For quite a few years now, my colleagues and I have tried to alert the companies we counsel to pay very close attention to what is happening politically at the local level. More and more issues that impact the P&Ls of operators, namely wage and benefit legislation, are playing out in city halls and county councils throughout the country. There are many reasons for this but chief among them is that the business community, in general, and the restaurant industry, in particular, have gotten significantly better in recent years at managing their issues at the state level of government.
In fact, with pro-business majorities in nearly two-thirds of state legislatures, operators and corporate leaders have gotten a well-deserved sense of confidence that their interests are being protected. Unfortunately, they may have gotten a little too confident. While employers are often busily focused elsewhere, the labor community has taken their ball to a different playing field — the local level of government. They are using that as a means to an end for their broader goals —action at the state and national levels.
Activity affecting core business model issues at the local level is often organic and can be the result of local entities trying to produce local outcomes they believe are important for their communities. However, just as often, the activity at the local level is intentionally pursued to ultimately force statewide action in places that once looked politically unlikely.
Recent activity in Iowa provides an excellent case study for how this plays out. Politically, Iowa is a battleground state but as a general rule, the state tends to lean a bit more conservative. Governor Terry Branstad is a Republican in his sixth term, the longest serving governor in American history. The state House has a strong Republican majority, but the state Senate is narrowly held by the Democrats and as of this writing, Donald Trump is enjoying a tiny but consistent lead in the polls.
Despite that, Iowa has been a hotbed of minimum-wage activity the past three months with four different counties passing an increase. Grassroots activists, many of whom were part of Bernie Sanders’ primary operation in Iowa and are still “feeling the Bern,” have been the driving force behind these issue campaigns.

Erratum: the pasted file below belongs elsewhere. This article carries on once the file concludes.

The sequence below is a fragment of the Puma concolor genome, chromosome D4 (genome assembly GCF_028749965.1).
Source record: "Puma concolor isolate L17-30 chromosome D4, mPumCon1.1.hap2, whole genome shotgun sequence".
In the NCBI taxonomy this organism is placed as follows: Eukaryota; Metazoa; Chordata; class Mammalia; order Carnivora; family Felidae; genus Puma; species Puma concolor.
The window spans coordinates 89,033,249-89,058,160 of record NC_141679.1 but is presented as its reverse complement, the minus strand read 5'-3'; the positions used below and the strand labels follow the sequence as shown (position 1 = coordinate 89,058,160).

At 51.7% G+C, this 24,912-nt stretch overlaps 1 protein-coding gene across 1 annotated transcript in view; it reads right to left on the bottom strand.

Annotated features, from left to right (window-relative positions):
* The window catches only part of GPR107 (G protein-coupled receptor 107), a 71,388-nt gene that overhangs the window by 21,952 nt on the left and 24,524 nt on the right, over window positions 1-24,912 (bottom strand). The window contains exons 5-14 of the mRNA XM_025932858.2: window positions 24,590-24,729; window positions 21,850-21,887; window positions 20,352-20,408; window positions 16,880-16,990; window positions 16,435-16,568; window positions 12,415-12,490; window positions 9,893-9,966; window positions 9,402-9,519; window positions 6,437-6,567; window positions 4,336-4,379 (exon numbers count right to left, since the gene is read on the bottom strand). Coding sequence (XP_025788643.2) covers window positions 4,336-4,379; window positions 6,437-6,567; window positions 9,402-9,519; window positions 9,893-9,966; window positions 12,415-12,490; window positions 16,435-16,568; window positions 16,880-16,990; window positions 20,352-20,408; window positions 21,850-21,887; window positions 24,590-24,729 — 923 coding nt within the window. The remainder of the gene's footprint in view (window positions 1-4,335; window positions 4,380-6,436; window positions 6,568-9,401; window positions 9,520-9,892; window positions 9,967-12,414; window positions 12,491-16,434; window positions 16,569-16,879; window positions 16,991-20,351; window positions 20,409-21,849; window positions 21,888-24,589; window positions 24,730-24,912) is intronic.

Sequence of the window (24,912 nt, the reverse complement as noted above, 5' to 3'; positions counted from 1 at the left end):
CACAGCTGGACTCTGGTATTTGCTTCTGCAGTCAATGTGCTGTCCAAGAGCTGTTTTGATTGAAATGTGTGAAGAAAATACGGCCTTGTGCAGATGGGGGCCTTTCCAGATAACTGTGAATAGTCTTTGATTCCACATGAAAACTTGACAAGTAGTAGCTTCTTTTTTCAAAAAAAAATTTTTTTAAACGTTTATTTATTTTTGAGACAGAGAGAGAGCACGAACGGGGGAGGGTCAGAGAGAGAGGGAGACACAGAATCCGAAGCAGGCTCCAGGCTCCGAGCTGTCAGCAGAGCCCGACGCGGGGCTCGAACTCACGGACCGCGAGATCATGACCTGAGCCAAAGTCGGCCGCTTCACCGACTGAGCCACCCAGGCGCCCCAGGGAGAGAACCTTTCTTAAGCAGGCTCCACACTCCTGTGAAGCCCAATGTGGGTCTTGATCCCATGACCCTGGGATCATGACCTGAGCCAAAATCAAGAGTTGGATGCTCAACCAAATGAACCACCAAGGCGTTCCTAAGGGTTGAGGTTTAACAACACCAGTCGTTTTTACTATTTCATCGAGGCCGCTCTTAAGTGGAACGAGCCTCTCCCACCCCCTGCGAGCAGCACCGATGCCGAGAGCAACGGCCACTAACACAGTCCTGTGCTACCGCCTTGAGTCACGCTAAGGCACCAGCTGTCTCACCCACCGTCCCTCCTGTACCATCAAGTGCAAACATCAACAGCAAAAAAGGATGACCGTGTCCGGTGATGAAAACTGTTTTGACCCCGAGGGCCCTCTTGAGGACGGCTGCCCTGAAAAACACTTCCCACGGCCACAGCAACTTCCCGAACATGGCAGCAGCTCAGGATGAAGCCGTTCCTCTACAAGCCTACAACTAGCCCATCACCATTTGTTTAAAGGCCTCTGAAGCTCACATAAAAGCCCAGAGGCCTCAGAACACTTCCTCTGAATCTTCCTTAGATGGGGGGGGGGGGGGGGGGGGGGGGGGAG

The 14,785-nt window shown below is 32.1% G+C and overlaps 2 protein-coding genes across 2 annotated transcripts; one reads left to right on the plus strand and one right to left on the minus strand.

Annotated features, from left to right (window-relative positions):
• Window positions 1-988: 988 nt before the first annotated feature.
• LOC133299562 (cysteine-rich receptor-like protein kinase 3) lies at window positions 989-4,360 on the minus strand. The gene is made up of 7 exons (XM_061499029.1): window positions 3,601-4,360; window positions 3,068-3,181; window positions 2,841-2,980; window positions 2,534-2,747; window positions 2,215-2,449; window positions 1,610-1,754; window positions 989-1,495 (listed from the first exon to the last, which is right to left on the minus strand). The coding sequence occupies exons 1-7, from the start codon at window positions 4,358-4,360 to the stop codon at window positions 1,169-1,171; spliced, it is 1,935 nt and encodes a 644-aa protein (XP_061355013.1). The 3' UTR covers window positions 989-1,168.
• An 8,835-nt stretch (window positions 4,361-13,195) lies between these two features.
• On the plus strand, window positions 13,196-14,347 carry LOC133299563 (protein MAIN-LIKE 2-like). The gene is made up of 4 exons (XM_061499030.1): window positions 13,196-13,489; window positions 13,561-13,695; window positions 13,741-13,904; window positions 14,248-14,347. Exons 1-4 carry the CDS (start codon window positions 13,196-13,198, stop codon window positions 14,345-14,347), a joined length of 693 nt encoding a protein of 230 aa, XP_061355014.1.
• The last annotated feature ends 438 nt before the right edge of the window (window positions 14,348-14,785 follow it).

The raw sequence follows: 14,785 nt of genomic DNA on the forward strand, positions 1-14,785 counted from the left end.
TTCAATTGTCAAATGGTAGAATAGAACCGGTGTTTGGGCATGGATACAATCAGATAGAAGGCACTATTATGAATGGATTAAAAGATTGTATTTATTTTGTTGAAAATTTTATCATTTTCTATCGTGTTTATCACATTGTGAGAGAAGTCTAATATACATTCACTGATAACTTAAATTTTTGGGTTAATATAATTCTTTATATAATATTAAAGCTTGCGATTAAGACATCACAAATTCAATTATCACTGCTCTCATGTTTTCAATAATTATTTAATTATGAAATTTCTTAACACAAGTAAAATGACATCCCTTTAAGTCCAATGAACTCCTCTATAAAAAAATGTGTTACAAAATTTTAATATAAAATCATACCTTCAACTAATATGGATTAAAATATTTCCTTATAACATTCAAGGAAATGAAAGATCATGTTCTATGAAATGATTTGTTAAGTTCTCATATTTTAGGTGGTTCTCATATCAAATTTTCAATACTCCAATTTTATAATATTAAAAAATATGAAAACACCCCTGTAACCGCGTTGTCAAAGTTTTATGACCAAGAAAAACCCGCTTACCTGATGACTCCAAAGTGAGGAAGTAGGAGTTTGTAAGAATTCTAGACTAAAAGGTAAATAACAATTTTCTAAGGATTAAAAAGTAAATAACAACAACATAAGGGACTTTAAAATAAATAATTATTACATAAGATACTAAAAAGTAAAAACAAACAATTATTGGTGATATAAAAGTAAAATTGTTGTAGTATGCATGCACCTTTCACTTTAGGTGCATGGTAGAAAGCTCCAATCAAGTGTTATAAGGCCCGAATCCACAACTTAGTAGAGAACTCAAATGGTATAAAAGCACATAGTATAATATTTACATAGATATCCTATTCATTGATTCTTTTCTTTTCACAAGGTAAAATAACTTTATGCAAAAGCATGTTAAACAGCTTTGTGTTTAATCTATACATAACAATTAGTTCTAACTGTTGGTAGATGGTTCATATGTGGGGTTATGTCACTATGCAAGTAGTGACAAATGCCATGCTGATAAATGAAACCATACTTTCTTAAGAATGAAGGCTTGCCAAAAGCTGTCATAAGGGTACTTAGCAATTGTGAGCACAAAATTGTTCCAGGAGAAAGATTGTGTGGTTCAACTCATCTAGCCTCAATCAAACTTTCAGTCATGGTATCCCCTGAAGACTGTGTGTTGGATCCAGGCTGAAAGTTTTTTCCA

Again, local activists and not the SEIU.
While these efforts are local, the "embers of the Bern" as one of my colleagues likes to say, are creating a brushfire that is about to jump to the state legislative level.
Just a few weeks ago, Governor Branstad — as pro–business as pro–business governors get — announced that a patchwork of different wages around the state is bad for business operators and Iowa should pursue a statewide increase in order to level the playing field. As history shows us, he will be joined not only by pro-business legislators from those affected counties that don't want their communities to be at a competitive disadvantage, but also by many larger employers who prefer a statewide standard rather that complying with a myriad of local laws.
Remember, the origin of this shift is the success of activists in a few communities. Their actions created a domino effect and ultimately culminated with a pro-business governor and legislature independently pursuing a minimum wage increase, seemingly as a way to "help" the business community. Now, all of the sudden, Democratic state legislators aren't going to have to lift a finger — their Republican friends will be doing all the heavy lifting for them.
This phenomenon of "Blue Cities" pushing the agendas of "Red States" is unfolding all across the country and business operators need to not only pay attention, they really need to understand what's going on. For employers to view these local events as unique and unrelated would be a major mistake. The labor community has a distinct state and national endgame in mind and each of these local successes gets them one step closer to that goal. They are playing a very smart game of chess and operators can't respond by playing checkers.
Shrugging off what’s happening in a given community in your state because you have no operations there is extremely short-sighted. The problem with smoldering embers is how easily a strong wind can stir a major fire. Proponents of minimum wage hikes discovered, sometimes accidently, there is enough fuel to spread their grassroots strategy far and wide.
At some point, restaurant operators will find themselves in the same place as elected Republicans—giving up some ground in order to stop increases from getting out of control. If not, then you might really feel the Bern.